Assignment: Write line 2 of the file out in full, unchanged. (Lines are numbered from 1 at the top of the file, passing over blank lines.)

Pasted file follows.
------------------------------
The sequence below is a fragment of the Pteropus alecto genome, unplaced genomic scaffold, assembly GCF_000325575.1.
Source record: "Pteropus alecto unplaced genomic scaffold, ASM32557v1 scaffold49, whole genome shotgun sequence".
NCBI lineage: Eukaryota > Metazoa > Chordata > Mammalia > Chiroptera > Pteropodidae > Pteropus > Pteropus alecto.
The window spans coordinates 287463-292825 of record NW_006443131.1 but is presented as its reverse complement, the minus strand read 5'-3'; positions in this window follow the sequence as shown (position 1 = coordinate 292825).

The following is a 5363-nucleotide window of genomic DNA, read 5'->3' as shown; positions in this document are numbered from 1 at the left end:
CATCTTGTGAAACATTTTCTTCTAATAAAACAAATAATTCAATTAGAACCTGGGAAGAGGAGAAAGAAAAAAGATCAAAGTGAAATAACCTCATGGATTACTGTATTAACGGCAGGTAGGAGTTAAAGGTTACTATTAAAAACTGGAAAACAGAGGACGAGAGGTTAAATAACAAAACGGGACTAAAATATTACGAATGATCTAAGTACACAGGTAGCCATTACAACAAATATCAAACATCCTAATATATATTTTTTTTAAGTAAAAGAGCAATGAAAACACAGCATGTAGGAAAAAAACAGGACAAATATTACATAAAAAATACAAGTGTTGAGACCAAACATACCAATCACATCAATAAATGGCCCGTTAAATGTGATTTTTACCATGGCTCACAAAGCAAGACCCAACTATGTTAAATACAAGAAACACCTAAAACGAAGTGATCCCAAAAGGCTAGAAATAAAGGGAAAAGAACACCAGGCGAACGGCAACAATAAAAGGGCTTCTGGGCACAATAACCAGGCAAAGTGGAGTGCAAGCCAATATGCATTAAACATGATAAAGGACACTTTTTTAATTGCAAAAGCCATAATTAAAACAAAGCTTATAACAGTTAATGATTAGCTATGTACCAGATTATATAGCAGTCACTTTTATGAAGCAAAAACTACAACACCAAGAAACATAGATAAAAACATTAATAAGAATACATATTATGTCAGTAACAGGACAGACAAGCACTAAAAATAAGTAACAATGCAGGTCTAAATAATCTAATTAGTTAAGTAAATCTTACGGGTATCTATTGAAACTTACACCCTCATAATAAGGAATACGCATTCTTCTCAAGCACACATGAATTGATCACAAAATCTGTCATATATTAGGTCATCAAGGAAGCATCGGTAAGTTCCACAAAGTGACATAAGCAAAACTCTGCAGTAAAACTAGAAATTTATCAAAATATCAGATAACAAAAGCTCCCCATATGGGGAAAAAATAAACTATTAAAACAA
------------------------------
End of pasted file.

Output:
Source record: "Pteropus alecto unplaced genomic scaffold, ASM32557v1 scaffold49, whole genome shotgun sequence".